The 2023 State of Homelessness in Rhode Island
"...the data presented here largely represents an increase in the number of Rhode Islanders experiencing homelessness," said RI Coalition to End Homelessness interim director Kimberly Simmons.
For the second year in a row, the Rhode Island Coalition to End Homelessness [Coalition] presented stark numbers on the state of homelessness in Rhode Island. “The State of Homelessness in Rhode Island is at a critical state,” said the Coalition’s Interim Director Kimberly Simmons, “While the data presented here largely represents an increase in the number of Rhode Islanders experiencing homelessness, I'm heartened by the fact that we have a good representation tonight of elected officials, advocates, providers, constituents, and people with lived experiences so we all can work towards the end of homelessness in the ocean state.”
That said, the vast majority of Rhode Island's elected officials declined to attend the event. Senator Samuel Bell (Democrat, District 5, Providence), Tiara Mack (Democrat, District 6, Providence), and Representative David Morales (Democrat, District 7, Providence) were the only elected officials in the room. United States Senator Jack Reed [Democrat, Rhode Island] sent comments by video. Clearly, the well-being of the more than 1800 people estimated to be experiencing homelessness in Rhode Island is a low priority for many in our government.
You can watch Director Simmon’s presentation here:
The first part of the event is here:
That 1800 number is interesting. It represents a 72% increase in homelessness since 2019. “Additionally,” said Director Simmons, “since 2019, unsheltered homelessness has increased by 370% in 2022. Rhode Island had the 17th highest per capita homeless count in the nation.
“Over the past four years, 18,499 new people have entered the homeless system,” continued Director Simmons. “That means one out of a hundred Rhode Islanders call through our CES system, which is the call center. Over the past four years, a majority of those individuals did not have a residence before entry. Over 80% of those who entered the system came through the call center. This data highlights the need for homeless prevention services: assisting people before they reach unsheltered homelessness, and catching them in places like correctional services or through healthcare and child welfare systems.”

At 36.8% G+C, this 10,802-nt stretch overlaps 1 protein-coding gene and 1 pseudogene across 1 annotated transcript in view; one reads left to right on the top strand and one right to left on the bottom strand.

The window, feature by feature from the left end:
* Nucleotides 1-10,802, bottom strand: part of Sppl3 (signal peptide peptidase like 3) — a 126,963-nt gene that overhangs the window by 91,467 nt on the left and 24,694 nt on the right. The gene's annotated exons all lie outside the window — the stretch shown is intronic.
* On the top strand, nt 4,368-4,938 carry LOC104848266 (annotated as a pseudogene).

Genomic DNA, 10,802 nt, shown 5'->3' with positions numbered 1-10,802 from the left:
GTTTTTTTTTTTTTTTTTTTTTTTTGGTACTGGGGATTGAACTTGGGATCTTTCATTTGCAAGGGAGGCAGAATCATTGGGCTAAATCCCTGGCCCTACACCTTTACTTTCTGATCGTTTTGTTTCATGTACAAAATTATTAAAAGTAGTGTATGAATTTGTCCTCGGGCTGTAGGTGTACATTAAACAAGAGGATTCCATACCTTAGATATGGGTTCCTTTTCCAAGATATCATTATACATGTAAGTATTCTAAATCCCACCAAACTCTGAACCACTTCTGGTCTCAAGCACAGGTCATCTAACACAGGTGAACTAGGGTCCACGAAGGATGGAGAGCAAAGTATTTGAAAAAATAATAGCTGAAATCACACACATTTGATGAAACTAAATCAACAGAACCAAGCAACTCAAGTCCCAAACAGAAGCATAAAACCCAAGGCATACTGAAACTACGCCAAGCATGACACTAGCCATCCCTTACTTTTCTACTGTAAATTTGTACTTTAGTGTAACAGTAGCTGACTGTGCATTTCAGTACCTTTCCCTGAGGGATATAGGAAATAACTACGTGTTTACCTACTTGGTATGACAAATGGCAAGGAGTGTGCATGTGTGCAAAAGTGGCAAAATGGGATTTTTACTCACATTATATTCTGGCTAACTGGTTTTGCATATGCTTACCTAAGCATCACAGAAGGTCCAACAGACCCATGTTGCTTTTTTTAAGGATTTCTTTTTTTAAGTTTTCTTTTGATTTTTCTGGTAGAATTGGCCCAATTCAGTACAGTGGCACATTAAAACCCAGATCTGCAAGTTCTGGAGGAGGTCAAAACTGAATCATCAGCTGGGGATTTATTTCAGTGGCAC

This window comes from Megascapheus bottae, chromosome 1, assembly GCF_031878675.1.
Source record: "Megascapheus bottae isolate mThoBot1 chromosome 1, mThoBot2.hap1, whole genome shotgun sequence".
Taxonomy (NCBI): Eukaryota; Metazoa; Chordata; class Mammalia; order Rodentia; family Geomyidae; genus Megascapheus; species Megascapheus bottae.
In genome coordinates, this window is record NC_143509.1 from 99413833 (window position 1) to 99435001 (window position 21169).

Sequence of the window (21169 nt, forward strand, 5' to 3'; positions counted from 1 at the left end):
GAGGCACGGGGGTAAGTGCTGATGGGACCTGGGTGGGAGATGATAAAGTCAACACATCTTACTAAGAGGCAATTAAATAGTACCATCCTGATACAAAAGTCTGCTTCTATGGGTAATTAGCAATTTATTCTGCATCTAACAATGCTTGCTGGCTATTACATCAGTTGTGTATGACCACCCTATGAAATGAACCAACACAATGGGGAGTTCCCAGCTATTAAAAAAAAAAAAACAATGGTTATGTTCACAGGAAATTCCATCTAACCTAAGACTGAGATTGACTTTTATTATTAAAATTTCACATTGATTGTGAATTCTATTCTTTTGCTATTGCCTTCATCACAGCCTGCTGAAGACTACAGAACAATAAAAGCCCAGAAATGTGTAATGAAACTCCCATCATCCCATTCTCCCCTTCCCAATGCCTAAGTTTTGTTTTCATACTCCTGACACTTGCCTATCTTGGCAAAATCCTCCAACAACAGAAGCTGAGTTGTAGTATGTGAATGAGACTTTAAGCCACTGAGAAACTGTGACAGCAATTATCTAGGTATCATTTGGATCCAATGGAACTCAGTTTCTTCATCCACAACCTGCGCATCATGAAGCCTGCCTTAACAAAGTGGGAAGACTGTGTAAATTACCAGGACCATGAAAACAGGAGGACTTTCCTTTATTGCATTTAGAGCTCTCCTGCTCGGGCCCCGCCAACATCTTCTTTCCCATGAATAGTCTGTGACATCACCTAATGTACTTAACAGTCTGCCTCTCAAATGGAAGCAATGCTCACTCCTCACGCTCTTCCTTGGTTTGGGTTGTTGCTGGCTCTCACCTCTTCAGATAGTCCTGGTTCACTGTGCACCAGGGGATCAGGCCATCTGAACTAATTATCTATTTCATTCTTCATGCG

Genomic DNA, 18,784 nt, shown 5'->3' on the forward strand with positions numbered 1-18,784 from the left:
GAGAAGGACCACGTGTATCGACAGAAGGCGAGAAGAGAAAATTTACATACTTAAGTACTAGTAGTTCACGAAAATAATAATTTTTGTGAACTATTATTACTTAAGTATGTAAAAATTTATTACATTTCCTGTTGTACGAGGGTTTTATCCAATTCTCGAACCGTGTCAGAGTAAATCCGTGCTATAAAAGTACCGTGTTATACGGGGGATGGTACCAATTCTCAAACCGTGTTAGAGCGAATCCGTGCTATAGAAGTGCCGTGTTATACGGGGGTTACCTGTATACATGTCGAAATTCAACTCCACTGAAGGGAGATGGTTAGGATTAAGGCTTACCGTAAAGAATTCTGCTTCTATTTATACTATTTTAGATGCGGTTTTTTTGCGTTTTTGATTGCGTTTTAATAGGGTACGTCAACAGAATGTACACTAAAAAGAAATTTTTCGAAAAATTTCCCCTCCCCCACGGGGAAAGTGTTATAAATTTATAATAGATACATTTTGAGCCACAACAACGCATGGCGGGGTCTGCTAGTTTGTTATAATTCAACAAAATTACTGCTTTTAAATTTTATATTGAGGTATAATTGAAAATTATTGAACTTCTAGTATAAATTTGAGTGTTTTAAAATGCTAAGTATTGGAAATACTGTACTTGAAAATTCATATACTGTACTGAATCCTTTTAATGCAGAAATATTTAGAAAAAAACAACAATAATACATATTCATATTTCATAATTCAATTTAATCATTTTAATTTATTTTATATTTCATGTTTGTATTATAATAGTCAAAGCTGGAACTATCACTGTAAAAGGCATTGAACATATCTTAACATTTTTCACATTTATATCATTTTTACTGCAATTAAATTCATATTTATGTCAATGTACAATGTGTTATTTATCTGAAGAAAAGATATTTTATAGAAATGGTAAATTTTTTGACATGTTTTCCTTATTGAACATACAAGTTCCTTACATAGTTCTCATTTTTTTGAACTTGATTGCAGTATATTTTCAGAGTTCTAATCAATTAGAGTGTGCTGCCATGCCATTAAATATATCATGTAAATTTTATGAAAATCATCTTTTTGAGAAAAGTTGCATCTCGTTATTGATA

In September of this year, there were almost 12,000 calls for assistance, from 2,286 unique callers. People in need of shelter are put on an electronic waiting list called the shelter queue. At the end of last month, “726 persons were waiting in the queues, including 65 households with children, 104 households without children, and 314 single adults,” said Director Simmons. “Some of that number, we must acknowledge, are not unhoused. Maybe they are surfing on couches or they could be in a different situation - but they still don't have their own place.”
“It is problematic when you have 726 unsheltered people seeking shelter, but there are only an average of seven shelter openings per day," said Director Simmons, noting that this number does not take into account the new shelter beds coming online through the work of the Rhode Island Department of Housing's Winter Shelter Strategy.
When people leave the shelter, they are not necessarily finding permanent housing. “It's important to note that only 31% of people leaving shelter [found] permanent or temporary destination within the last fiscal year,” said Director Simmons. “50% of people are leaving shelter for an unsheltered or unknown destination. We lose track of them. People may pass away or they go to family.”
At the end of last month, there were 190 households with children, 154 households without children, and 612 households with individuals in the housing queue. They face an average of 113 days in the housing queue, waiting to be referred to housing and 180 days from their housing referral to an actual move-in date.
As bad as all this is, other trends point towards an increase in homelessness. As reported here, last month Providence landlords filed 18% more evictions than in an average pre-pandemic October, and raids on encampments of people experiencing homelessness continue to be driven by uncaring right-wing media and cowardly politicians.
Sadly, solutions will not come quickly. Director Simmons presented the following actions:
State and municipal leaders can continue to:
Develop flexible Housing Problem-Solving resources to prevent and divert homelessness;
Increase the supply of crisis housing and shelter, including innovative models;
Dramatically increase the supply of affordable housing for very low-income households, including permanent supportive housing;
Continue to support state efforts; working together to end homelessness; and,
Treat housing as healthcare to bridge the gap between health and housing stability.
We need the Federal Government to:
Expand Housing Choice Vouchers to an entitlement program (so all who are eligible can receive it);
Increase HUD funding for Homeless Assistance Grants; and,
Continue and expand regulatory waivers, making programs more effective and nimble.
We need Rhode Islanders to:
Call for more affordable housing options and shelter in your city and town;
Ask us to present to local municipalities our State of Homelessness presentation;
Volunteer with local providers to help our unhoused neighbors;
Support our legislative agenda [To be determined];
Donate. Volunteer. Sign up for our e-news; and,
Volunteer for our January 2024 Point in Time Count.
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